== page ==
A Prayer for Priests by St. Charles Borromeo

O Holy Mother of God, pray for the priests your Son has chosen to serve the Church. Help them, by your intercession, to be holy, zealous and chaste. Make them models of virtue in the service of God’s people. Help them be pious in meditation, efficacious in preaching, and zealous in the daily offering of the Holy Sacrifice of the Mass. Help them administer the Sacraments with love and joy. Amen.

Stephanie’s Letter

For several reasons, it is not hard for me to recall April 17th, 2018. I remember the snowy, 30-degree weather as I hurried into the Catholic Center that Tuesday morning. Such weather in April is not unfamiliar to Buffalonians, who are accustomed to Second Winter replacing Spring. But that morning, the chilly temps were more notable because I was returning from a visit to a warmer clime. Given the scandal swirling within the Diocese at the time, I had been tempted to postpone or cancel my long-scheduled trip to San Francisco and Yosemite. In the end, I had decided that a 4-day weekend to a beautiful area might be just what I needed.


By the early hours of Tuesday the 17th, I was beginning to doubt that decision. My flight home had been delayed due to weather, which meant I didn’t make it into Buffalo until 2 am. Due at the Chancery by 8:30 at the latest, I began to mentally prepare myself to return to the Catholic Center running on empty. The Wednesday prior, I had prepared the office for the Bishop’s return from Easter vacation. As these photos indicate, he was greeted by a full counter and a plethora of mail to process. I wondered what would greet me upon my return a week later.

It was now 11:40 am. The preceding 3 hours had been a dizzying blur of emails, voice mails and requests. Grateful that the Bishop was now otherwise occupied, I took a moment to catch my breath at my desk. Father Ryszard must have been waiting for this opportunity because he immediately approached my cubicle. I figured he was going to update me on what had transpired during my absence, but he had only one thing to say: “You should read this.” His expressive eyes told me all I needed to know: the letter he had given me pertained to the abuse scandal and it was going to be a painful read.

I have never been so viscerally affected by the written word. While reading Stephanie McIntyre’s 7-page letter to Bishop Malone, I had to stop multiple times. At least three times to brush away tears, which were blurring my vision and preventing me from reading further. Once to bend over and hope I didn’t throw up on the anti-fatigue mat upon which I stood. By the time I reached the letter’s end, I was sobbing with sorrow for Stephanie while my blood boiled at the thought of her abuser, Fabian Maryanski. Just writing these words brings me back to that seismic moment. It was as though I had survived an earthquake that only I had felt.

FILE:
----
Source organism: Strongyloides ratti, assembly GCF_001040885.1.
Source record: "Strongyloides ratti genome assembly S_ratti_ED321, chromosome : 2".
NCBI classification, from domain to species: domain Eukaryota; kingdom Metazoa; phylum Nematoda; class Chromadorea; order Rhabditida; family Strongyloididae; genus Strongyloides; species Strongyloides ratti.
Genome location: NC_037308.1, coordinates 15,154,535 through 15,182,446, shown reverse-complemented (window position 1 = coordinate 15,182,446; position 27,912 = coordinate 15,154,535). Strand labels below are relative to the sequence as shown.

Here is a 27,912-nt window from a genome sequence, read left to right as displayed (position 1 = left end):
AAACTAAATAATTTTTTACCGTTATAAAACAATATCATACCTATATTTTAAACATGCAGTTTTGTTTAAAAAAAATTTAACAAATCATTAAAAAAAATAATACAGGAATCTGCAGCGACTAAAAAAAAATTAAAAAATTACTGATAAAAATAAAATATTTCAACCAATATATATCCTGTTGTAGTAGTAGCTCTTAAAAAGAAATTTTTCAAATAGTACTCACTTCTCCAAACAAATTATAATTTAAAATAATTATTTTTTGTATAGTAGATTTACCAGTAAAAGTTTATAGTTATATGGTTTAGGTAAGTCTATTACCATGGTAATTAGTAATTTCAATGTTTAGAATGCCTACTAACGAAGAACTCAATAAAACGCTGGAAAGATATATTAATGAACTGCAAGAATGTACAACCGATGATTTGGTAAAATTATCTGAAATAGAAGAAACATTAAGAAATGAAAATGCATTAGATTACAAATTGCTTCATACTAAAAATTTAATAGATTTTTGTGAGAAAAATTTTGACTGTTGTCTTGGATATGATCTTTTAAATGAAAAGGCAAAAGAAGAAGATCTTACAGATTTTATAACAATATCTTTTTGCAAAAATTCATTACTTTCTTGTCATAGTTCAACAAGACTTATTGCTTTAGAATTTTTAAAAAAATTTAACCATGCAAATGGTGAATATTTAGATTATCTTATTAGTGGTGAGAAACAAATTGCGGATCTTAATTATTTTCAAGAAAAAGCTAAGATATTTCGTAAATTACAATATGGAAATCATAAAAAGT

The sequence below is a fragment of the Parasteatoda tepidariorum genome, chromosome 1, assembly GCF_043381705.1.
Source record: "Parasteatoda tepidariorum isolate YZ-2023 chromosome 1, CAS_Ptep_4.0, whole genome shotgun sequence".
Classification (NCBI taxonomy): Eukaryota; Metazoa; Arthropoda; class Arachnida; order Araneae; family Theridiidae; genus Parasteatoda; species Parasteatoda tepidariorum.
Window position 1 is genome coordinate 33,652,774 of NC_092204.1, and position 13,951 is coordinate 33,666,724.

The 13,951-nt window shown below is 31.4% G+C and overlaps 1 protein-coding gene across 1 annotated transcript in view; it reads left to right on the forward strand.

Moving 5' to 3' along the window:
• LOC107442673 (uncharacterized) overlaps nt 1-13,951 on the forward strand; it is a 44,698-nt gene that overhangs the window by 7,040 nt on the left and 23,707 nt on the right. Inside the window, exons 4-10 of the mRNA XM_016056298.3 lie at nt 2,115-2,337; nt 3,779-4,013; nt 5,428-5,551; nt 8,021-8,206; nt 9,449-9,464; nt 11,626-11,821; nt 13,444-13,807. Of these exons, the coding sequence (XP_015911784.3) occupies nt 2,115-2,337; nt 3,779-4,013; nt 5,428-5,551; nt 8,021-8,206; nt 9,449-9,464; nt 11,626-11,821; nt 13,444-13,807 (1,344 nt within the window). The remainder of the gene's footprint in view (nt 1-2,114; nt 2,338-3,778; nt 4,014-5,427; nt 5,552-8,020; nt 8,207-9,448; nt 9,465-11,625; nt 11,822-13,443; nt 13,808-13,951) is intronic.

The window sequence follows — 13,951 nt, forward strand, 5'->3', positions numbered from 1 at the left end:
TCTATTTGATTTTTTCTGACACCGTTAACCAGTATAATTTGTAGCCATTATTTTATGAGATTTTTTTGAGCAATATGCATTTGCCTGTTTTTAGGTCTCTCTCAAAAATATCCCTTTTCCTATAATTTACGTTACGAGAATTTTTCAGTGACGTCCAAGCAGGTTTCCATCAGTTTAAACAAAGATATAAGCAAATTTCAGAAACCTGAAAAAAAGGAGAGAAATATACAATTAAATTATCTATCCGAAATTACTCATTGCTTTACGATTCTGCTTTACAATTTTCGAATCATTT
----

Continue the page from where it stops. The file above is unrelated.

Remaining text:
Around 12:20 pm, I realized that I needed to explain my crying fit to my nearest co-worker. Close to me both figuratively and literally, she could see and hear me crying. She was accustomed to my tears during and after speaking with survivors on the phone, but would have had no idea what brought on the waterworks this time. I could not trust myself to speak about Stephanie’s letter yet, which is why I resorted to email. Our email exchange can be found below:

When reading this email thread,

please begin at the bottom of the second image and read up. 



This is the first time that I’m sharing the background of my “burn this place down” remark, which was made public during 60 Minutes Overtime last October. How vividly do I recall the moment when Bill Whitaker startled me by reading that line and asking for my comment on it! As the blood rushed to my cheeks, I thought of Stephanie and the intense anger I had felt upon reading her letter. Reviewing this email thread a year later, I winced at the burning and skinning I wrote about a year ago. Those lines make me sound angry and violent. And yet that is how I felt after I read Stephanie’s letter: enraged and wanting to somehow release that rage, which affected me so powerfully. I fear fire and can hardly skin grapes, so I’m no threat as an arsonist or otherwise. But how I burned with anger after reading what had happened to this innocent young girl! Her entire life was traumatically and permanently impacted by a priest’s repeated abuse in every imaginable category: sexual, physical, emotional, psychological and spiritual.


Stephanie’s story impacted me at a deep level for many reasons, but especially because I could relate to her story as a woman. Hers was one of the first female survivor stories I encountered and certainly the most disturbing in its detail. A few of the events she described made my skin crawl because I could not fathom having physically experienced what she had been made to endure. Other elements of her story resonated with me on personal levels of a different nature. For example, Stephanie described how she rode her bike to Mass to meet her new pastor, Maryanski. Later on, he would give her a new bike among other special, expensive gifts. This mention of bicycles reminded me of how as a kid, I used to ride my bike around my neighborhood so much that an elderly man at the end of the street called me “the bike girl.” Stephanie was Maryanski’s “bike girl”– an innocent young lady who would never be the same after that fateful bike ride to meet her new pastor.